To be honest I had no idea what surveying was until about half way through my last year of high school, We had a careers advisor from Otago University come and talk to us about different career options. He included surveying in this talk and mentioned that if you liked the outdoors, and subjects such as maths and geography, then it could be a good fit. I was pretty interested after that. Following a bit more investigation into what it was, I packed my bags and headed down south to start my surveying degree. It didn’t take me long to get hooked on the survey life!
Where did you study and what qualifications do you have?
I studied at the University of Otago in Dunedin and graduated with a Bachelor of Surveying with Distinction. Otago University is the only place in New Zealand that offers the Bachelor of Surveying course.
What was your career path leading to Cuttriss?
I started working at Cuttriss at the end of my second year of University as a summer student. I spent two summers during my University holidays working at Cuttriss, and then was offered a full time job for when I graduated. It was great to be able to transition to a full time job where I already knew the work and the people and also knew that I would enjoy myself. Since then I have learnt a lot and am starting on the path of becoming a Licensed Cadastral Surveyor, which is the next step in my career. I have already passed the laws and regulations exam this year so fingers crossed the rest of the process goes well!
What does a typical day look like for you?
A typical day for me consists of a bit of field work such as setting out the roads for one particular subdivision I am working on. When I’m on site I am usually asked to put in some extra marks for the contractors to help with other tasks such as where to build fences, lay stormwater drains etc. It is always something different. This will usually take the most part of the day, so after a cheeky pie it’s back to the office to process the work I have done. It is important as a surveyor to check the set out work we have done so that contractors are not constructing things in the wrong place.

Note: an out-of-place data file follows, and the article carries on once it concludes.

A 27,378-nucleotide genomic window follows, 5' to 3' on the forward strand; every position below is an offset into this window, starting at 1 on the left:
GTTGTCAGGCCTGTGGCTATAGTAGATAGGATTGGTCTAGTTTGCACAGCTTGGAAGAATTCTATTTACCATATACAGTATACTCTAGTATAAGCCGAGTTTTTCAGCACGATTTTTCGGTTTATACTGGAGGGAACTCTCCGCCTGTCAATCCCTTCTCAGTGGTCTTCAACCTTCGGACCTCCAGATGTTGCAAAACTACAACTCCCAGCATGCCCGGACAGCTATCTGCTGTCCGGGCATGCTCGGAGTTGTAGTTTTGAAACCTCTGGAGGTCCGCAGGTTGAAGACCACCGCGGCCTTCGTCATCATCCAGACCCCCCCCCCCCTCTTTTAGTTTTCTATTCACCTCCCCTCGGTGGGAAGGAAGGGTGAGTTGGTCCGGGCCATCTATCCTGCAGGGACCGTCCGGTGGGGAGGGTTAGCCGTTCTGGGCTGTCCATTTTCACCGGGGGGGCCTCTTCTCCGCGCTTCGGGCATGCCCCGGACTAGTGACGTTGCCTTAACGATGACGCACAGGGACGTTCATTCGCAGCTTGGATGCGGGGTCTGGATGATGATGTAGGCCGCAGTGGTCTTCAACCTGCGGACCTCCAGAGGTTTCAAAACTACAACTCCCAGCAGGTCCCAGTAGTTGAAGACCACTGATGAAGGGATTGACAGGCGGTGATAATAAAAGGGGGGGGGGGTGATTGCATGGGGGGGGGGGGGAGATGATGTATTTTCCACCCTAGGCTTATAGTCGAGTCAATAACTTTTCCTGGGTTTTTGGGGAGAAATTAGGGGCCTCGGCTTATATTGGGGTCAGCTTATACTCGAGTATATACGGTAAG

What are some key strengths/skills needed to study surveying?
Good communication skills are important, both written and verbal. You will find that you have to talk to all sorts of different people, from architects to contractors to clients and even angry neighbours. Being a good communicator and able to diffuse tense situations definitely helps here!
Another good skill to have is attention to detail. It is really important in surveying to thoroughly check all the work we do, and ensure that all the details of a design are being followed.
What advice do you have for anyone considering becoming a surveyor?
Having some work experience as a surveyor’s assistant before starting the degree would definitely benefit anyone considering it as a career. I started the degree knowing next to nothing about the work or industry – to start with some base knowledge would have been very helpful.
Because surveying is still a largely male dominated profession, I would also offer advice to any women out there who are considering this career to just go for it. I used to be worried about things such as whether I would be able to engage with contractors easily or have the strength to set out lots of marks at a time. Whilst I have encountered difficulties at times, they do not stop me from doing my job and doing it well. It is a very rewarding field to be in and the support you get from both your peers at University and your colleagues once you start working is awesome.